1. Krakauer's method of crediting sources is to have a "Notes" section at the end with a list for each chapter that says "My sources were interviews and correspondence with Marie Tillman..." or "My main sources were Ghost Wars..." or something to that effect. The main text has essentially zero footnotes, end-notes or end-of-sentence citations; each chapter just gets a giant list of general sources in the back, so you have no clue who said any specific piece of information.

When re-investigating falsehoods told about a certain incident that people have already become familiar with, I feel it's essential to make your new sources part of the narrative. But Krakauer just mentions the three military friendly fire investigations and congressional testimony in the final few chapters of the book, despite the fact that they're obviously the source of much of the information for the entire book.

So after reading the book, I really have no idea where Krakauer's info came from. He's sort of accusing the military of this grand conspiracy regarding both Jessica Lynch and Pat Tillman, and I'd be more likely to believe that's what happened (instead of a bunch of people independently lying and misremembering to cover their own asses as they do every day) if I knew where Krakauer got any of his info from. Maybe he did a bunch of top notch investigative journalism, or maybe he just read Ghost Wars and the book by Tillman's mom.

2. Did you know that George Bush stole the 2000 presidential election? Or that we invaded Iraq despite the fact that Saddam Hussein didn't have any WMD and had nothing to do with 9/11? Personally, I already knew those things. I mean, don't get me wrong, because I hate George Bush just as much as the next guy, but re-telling me those facts without telling me any new details, and without citing any new sources seems like a waste, and is probably making readers who don't already believe these facts less likely to believe the story about Tillman.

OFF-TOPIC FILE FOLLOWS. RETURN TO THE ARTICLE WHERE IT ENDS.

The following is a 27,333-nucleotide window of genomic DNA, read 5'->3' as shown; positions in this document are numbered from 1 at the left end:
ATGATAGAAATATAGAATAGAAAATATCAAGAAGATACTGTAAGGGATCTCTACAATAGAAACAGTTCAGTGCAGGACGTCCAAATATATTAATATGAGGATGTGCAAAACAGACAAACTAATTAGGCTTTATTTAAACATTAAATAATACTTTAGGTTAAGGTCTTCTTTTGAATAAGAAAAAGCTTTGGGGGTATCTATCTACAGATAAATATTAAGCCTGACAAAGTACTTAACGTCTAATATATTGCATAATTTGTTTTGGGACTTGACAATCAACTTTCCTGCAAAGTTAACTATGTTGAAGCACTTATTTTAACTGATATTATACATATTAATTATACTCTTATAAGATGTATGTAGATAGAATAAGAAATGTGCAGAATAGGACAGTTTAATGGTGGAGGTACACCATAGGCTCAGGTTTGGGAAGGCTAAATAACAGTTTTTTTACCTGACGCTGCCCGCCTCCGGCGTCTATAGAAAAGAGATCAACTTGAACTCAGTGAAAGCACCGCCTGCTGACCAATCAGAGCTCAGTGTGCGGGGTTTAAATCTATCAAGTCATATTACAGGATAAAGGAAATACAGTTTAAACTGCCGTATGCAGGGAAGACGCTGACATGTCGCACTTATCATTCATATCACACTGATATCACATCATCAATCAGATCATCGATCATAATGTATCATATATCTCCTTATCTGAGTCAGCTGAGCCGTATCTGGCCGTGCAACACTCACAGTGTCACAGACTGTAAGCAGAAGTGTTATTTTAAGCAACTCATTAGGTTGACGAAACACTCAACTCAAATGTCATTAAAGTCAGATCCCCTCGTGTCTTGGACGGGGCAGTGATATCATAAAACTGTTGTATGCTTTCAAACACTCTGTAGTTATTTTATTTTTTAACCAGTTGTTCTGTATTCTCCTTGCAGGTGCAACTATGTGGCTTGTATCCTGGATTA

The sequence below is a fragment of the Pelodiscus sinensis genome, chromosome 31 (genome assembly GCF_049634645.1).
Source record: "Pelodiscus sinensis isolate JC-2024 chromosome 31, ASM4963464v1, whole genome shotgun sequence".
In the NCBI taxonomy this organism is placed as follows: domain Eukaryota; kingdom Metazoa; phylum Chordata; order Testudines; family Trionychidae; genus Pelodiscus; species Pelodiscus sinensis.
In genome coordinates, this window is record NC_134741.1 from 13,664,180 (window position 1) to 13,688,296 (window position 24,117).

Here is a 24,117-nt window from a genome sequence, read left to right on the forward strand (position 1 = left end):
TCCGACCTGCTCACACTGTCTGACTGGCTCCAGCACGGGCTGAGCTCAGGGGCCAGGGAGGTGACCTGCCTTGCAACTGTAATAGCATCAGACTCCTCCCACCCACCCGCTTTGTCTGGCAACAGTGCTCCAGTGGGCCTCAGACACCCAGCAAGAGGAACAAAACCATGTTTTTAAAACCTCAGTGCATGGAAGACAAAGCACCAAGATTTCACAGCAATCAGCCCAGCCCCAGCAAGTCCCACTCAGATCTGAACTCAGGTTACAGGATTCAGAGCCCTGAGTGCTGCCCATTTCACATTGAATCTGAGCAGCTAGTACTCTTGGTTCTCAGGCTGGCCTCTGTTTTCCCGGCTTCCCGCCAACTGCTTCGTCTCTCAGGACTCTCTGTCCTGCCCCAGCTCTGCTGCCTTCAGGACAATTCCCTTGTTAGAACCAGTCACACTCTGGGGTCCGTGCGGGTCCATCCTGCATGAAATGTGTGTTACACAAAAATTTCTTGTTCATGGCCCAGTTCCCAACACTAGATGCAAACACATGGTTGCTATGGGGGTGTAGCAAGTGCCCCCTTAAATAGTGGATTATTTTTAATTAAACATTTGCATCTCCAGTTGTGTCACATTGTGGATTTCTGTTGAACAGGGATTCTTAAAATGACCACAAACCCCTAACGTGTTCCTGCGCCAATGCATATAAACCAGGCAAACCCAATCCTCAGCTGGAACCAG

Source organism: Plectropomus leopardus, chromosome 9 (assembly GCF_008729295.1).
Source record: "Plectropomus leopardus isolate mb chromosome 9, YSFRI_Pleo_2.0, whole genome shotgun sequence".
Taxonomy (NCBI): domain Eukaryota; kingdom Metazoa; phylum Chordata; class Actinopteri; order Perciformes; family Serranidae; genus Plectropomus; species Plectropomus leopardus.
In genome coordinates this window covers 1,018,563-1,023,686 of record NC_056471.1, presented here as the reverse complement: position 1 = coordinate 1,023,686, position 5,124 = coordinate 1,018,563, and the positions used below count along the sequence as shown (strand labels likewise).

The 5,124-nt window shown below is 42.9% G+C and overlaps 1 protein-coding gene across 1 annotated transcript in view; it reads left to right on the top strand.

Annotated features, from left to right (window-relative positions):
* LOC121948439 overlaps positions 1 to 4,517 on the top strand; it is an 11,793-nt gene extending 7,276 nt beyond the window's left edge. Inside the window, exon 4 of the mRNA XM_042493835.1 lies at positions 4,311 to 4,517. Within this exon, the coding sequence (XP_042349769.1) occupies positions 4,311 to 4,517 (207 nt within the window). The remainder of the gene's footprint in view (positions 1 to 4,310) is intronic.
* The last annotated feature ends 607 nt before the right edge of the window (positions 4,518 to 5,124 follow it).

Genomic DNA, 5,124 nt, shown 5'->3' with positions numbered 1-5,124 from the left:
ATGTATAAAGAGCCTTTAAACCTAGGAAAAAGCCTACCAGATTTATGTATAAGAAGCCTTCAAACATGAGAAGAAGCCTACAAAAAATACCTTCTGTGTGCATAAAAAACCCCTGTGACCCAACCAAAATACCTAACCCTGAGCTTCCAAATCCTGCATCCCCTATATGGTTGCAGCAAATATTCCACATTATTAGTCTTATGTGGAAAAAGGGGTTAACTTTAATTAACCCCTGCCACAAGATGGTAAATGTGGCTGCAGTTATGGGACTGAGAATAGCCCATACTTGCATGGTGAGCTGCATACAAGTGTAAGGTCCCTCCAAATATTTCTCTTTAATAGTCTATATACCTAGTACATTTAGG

3. I think the brilliance of Into the Wild comes from taking us inside the mind of Chris McCandless and making us realize that we all share some of those same thoughts and that same wanderlust. There's one line in this book (that I unfortunately can't find right now) about how the lust to run off to war is much more present in society than people are willing to admit in pleasant company. When I read that I line I thought, "Yes, that's what I want this book to be about." But instead Krakauer doesn't go anywhere with that (except very briefly in the postscript), and the book is mostly (not clearly verified) political journalism.

Thursday, November 05, 2009

Super(?)freakonomics, with Big and Little "F"

I read Steven Levitt and Stephen Dubner's sequel to their book Freakonomics, namely, Superfreakonomics. If I had to describe it in one word, I would say "smug." If given two words, I'd say "not funny."

At times the book is a fascinating collection of recent research. But too often, the book feels like contrarianism for its own (or for coolness', or for conservatism's) sake.

My beefs:
Several times, they talk about how, by solving one problem, we managed to create another problem. (Ireland raised the garbage bill, so people burnt their trash, and set themselves on fire.) But the authors are not always careful to measure the magnitude of the unintended consequences, and seem a little too quick to mock whoever thought the change was a good idea (often the government).

The University of Chicago (where Levitt teaches) is described as "perhaps the most storied economics program in the world." I admit that's probably true, but it comes across as pretentious given that it was said (1)by a Chicago professor, and (2)in the context of poorly written sentimentality describing John List, who worked his way up from tiny state schools to become a Chicago professor, against all odds, while the rest of the profession was both stupid and out to get List because List proved them all wrong, and in response, they just hated him more.